Review Summary: Vampire Weekend loses the world music element, but keeps the enthusiasm.1 of 1 thought this review was well written
Vampire Weekend's first two albums (released in 2008 and 2010) were successful for a number of reasons. One of the most glaring and prominent was their original and unique take on indie, by fusing Afrobeat and fun, catchy rock. Well, maybe it wasn't as unique as everyone thought it was (they owe their sound to Paul Simon), but it was still a fresh, new, sound in modern American music. The world music aspect is completely taken out on their third album Modern Vampires Of The City
, which is surprising at first listen, for it was one of the most interesting parts of their music. After the initial surprise, the album is a grower, and just as catchy as fun as its predecessors.
The melodies are just as interesting and classically influenced--possibly the best track on the album, "Step," borrows its chord progression from Pachelbel's legendary "Canon in D," but its quirky and sometimes pompous lyrics keep the track moving, as well as its romantic and slow pace, much like its classic ancestor. It also displays Ezra's love of hip-hop, as the lyric "Step to my girl" is borrowed from the rap group Souls of Mischief's song. However, the other single, "Diane Young," is somewhat cute for its play on words, but ultimately unmemorable. Its use of auto-tune is unnecessary, but luckily it's short, so it keeps your attention for its run time. The last single released, "Ya Hey," is a slow, building song, to an explosive climax--its soaring chorus. The chipmunk voices are a bit irritating, but getting past that, it's one of the best songs on the album. It's the type of song that would be the centerpiece of their live performances, due to its singalong, arena-ready nature.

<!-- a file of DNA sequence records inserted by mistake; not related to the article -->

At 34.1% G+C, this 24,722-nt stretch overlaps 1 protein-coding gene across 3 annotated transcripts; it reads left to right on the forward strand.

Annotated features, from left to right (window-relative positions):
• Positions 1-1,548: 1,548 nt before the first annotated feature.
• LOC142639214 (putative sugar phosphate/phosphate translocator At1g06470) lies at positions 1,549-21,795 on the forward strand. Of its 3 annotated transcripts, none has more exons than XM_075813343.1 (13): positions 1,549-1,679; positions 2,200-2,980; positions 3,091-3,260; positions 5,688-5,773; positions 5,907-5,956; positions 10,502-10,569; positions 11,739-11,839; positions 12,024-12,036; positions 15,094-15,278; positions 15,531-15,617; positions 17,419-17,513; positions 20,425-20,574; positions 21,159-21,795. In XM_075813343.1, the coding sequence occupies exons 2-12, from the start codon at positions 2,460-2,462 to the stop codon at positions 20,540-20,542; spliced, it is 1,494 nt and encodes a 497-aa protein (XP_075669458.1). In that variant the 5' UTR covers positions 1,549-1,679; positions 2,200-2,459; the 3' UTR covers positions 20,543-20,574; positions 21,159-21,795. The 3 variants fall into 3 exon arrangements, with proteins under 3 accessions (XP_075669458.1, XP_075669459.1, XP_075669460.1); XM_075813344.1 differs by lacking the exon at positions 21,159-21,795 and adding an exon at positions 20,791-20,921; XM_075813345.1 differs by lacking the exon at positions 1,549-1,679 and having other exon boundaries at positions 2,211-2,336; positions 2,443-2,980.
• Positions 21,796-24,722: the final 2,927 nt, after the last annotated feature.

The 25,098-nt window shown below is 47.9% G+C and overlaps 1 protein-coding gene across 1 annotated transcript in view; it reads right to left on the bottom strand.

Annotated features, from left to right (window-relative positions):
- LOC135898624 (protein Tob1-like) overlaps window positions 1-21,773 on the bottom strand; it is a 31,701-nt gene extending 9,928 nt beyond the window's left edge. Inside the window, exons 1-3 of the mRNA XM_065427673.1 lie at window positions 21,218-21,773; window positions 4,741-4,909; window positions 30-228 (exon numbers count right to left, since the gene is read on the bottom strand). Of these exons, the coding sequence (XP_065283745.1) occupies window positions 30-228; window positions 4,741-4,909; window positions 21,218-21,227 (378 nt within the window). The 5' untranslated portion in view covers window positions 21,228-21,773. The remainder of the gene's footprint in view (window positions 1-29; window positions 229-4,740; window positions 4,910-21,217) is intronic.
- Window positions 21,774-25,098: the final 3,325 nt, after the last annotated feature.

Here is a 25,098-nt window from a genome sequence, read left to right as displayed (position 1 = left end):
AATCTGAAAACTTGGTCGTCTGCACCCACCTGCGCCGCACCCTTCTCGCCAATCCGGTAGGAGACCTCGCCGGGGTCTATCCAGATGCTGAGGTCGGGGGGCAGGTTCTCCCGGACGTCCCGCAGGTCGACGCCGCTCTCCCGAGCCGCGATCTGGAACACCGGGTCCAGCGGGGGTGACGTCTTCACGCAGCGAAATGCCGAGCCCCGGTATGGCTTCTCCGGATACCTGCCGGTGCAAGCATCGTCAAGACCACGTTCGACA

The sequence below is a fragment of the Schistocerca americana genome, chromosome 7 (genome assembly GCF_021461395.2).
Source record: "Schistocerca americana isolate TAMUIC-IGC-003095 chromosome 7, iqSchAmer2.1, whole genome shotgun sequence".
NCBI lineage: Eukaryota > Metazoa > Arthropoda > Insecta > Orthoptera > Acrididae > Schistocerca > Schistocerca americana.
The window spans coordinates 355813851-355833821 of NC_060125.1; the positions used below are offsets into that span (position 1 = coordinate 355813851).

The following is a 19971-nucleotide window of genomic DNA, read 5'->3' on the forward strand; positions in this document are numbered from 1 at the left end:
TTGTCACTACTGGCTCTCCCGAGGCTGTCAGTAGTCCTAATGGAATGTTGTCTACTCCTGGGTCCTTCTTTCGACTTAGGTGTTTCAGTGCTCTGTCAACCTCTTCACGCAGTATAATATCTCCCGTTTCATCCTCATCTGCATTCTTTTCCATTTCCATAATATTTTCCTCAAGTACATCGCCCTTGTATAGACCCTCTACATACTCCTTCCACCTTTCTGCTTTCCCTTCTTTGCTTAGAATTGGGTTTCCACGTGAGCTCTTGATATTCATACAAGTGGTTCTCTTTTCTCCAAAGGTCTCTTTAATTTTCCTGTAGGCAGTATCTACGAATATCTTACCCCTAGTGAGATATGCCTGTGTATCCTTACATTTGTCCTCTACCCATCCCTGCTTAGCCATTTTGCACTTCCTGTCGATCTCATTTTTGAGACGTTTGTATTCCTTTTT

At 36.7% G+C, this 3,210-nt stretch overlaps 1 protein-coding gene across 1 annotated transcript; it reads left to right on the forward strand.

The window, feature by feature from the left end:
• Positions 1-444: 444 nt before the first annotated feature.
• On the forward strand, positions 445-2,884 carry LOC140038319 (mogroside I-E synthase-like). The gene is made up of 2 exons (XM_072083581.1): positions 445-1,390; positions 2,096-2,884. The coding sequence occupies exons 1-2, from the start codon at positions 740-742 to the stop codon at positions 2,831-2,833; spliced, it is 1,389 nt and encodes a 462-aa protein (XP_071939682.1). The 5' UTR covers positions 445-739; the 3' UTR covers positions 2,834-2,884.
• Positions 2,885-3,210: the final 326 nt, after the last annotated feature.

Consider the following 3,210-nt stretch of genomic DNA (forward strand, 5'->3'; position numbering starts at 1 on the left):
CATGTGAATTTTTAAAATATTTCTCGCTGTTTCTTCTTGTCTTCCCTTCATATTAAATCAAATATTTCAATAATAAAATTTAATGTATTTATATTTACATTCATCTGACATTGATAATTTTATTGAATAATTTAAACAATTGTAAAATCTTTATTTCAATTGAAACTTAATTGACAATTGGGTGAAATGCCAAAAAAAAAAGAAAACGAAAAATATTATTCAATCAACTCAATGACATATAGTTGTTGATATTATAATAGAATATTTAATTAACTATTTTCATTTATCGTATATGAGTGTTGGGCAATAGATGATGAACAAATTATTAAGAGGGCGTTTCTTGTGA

But the singles aren't the only strong songs on the album. Some of the deeper cuts are just as good, or better, than the singles. "Don't Lie" is a delectable slice of indie-pop, showing everything good about Vampire Weekend--the thunderous drums, the intimate melody, the infectious chorus. Hannah Hunt's first half is a minimalist, somewhat dull piece, but the track grows into a much more interesting, more dynamic song. Not every song is as stellar as these, unfortunately. "Worship You" feels like it's attempting to be as irritating as possible--it's sung so quickly the lyrics are indiscernible, and the melody goes nowhere. "Finger Back" is in the same vein, with its pretentious spoken bridge, however not quite as annoying.
As an album, Modern Vampires Of The City
is Vampire Weekend at their best. The songwriting is top-notch, though some tracks have unneeded touched up vocals. Also, the closer "Young Lion" is underwhelming, and "Worship You" is, simply, a dud. This is a new direction for Vampire Weekend, but they still show that they can write excellent songs without the African influences. They've clearly matured, and have shown the world that they're one of the most exciting and interesting indie bands of the 21st century.
Overall Rating: 4.1